The two sources said that festival owners were concerned about a threat of a lawsuit from gun owners if they decided to hold the festival with firearms restrictions in place. There was also a worry that some of the artists would refuse to perform if weapons were permitted, one of the sources said.
“We were looking forward to reuniting in September and hope we can all get back to enjoying the festival together again soon,” the statement said.
The cancellation is a major blow to the city of Atlanta’s tourism trade and the city’s mystique as a music mecca. Other annual music festivals that come to Atlanta each year include the rock-oriented Shaky Knees, which is set for Central Park in May, 2023; the hip-hop/R&B One MusicFest at Central Park in October; and the eclectic SweetWater 420 Fest in the spring at Centennial Olympic Park.
Music Midtown, which originally ran from 1994 to 2005 in different locations around Atlanta, returned in 2011 at Piedmont Park, where it has drawn big-name acts over the years such as Pearl Jam, Foo Fighters, Coldplay, Eminem, Van Halen, Post Malone and Bruno Mars. About 50,000 people attended last year, when Miley Cyrus, Jonas Brothers and Maroon 5 performed. This year’s now-nixed lineup included Jack White, Future and Fall Out Boy.
Peter Conlon, who oversees the festival for Live Nation, declined to comment about the cancellation Monday.
News of the possibility that Music Midtown could be canceled was reported first by George Chidi, an independent Atlanta journalist, on Friday.
Atlanta City Council President Doug Shipman said it was “a sad day” for the city after the cancellation was announced.
“Public policy has real impacts and in this case economic and social implications on a great tradition,” Shipman Posted on Twitter.
Georgia law allows guns at public parks, and preempts local governments from passing local gun laws stricter than the state’s.
Music Midtown has typically banned weapons “of any kind” from being brought into Piedmont Park. A court ruling earlier this year, however, could call into question their ability to legally enforce that rule.
Nearly a decade ago, Phillip Evans, a pro-gun activist and blogger, and the gun rights group GA2A sued the Atlanta Botanical Garden over its no-gun policy, arguing that while the garden is a private entity, it sits on public land and therefore should allow firearms.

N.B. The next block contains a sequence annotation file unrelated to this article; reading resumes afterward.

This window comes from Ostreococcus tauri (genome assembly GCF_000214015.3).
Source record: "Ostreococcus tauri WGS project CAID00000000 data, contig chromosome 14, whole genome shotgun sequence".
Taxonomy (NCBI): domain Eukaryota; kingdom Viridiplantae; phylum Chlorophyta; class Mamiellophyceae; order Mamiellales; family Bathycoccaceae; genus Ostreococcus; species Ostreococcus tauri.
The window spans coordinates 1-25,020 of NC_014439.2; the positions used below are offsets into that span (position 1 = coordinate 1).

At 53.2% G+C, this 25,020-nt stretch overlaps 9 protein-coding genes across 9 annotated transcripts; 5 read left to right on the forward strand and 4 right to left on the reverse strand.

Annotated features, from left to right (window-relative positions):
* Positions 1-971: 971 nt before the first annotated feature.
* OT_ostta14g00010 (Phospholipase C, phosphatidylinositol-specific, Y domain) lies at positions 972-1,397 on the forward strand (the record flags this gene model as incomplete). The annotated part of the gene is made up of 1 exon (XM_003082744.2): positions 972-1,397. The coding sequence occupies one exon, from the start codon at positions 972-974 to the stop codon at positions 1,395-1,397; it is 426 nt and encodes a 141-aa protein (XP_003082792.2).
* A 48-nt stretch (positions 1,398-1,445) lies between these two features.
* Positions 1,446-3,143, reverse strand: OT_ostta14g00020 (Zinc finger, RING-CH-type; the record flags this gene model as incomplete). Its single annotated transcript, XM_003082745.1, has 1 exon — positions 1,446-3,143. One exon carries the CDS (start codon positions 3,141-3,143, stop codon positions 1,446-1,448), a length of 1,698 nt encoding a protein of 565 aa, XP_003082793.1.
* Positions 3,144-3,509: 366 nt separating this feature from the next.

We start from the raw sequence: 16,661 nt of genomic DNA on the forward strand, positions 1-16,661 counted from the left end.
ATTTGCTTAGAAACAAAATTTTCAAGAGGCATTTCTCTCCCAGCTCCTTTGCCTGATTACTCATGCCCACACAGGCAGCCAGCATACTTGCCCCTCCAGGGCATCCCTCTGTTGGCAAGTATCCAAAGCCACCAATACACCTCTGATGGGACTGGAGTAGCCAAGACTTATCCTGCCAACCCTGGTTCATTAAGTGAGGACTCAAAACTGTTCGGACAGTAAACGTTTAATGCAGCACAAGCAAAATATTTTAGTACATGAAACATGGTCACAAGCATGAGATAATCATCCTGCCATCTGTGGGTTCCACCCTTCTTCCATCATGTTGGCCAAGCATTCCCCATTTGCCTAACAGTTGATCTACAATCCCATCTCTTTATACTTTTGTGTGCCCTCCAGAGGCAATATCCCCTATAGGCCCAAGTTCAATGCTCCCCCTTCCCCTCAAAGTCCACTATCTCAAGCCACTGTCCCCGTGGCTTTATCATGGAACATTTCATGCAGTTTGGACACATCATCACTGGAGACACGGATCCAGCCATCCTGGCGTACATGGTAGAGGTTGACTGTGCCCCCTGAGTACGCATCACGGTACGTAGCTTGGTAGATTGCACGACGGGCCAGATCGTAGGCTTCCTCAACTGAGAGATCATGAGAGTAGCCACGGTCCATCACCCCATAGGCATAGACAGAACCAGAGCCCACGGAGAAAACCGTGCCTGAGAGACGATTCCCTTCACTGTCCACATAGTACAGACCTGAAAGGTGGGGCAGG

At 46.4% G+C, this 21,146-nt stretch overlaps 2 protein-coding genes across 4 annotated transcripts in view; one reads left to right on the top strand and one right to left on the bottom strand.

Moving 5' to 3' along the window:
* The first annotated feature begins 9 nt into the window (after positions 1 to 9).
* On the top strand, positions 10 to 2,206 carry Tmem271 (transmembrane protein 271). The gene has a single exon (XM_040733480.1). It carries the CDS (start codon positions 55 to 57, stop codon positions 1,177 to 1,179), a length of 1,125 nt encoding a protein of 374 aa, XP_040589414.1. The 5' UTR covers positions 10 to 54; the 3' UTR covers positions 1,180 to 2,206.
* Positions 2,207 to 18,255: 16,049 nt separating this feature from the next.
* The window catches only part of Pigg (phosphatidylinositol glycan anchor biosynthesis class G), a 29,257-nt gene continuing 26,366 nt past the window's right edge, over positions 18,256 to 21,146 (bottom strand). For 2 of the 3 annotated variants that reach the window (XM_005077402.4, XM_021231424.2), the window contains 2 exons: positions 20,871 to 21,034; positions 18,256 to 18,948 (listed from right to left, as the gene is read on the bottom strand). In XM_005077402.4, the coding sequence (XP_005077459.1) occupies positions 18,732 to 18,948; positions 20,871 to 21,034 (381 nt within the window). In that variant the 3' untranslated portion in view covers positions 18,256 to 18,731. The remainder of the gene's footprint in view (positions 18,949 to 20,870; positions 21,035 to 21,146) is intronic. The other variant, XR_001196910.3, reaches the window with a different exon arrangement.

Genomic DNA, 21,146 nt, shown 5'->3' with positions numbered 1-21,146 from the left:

In 2019, the Georgia Supreme Court ruled that the botanical garden had the right to ban guns because it has a long-term lease to use its land; An appeals court affirmed that ruling earlier this year.
Evans told the AJC on Monday that he did not take legal action against Music Midtown or threaten a lawsuit, but he made organizers including Live Nation, the company that helps put on the festival, aware of his legal concerns. He argued that since the festival only uses the public park for a couple of days and does not have a long-term lease, it does not have the right to prohibit guns.
“The law is on our side. And we spent a lot of time to make sure it was on our side,” said Jerry Henry of GA2A, the gun rights group that filed the litigation that triggered the 2019 ruling. “So if Music Midtown tried to restrict licensed firearms owners from bringing guns to the festival, it would have been a violation of the law.”
Henry said his group isn’t celebrating Music Midtown’s decision and said he “hates to see it happen.”
“We don’t want anyone canceling anything. What we want is to defend ourselves and our families,” he said.
With the November election about three months away, Democrats were quick to blame Republicans for a raft of pro-gun legislation that included a 2022 law to roll back a license requirement to carry concealed weapons.
“Music Midtown’s cancellation is because of Republicans controlling every branch of government in Georgia and using that power to pass regressive and dangerous laws,” said Ruwa Romman, a Democratic candidate for a Gwinnett-based House seat.
— Staff reporter Maya T. Prabhu contributed to this report.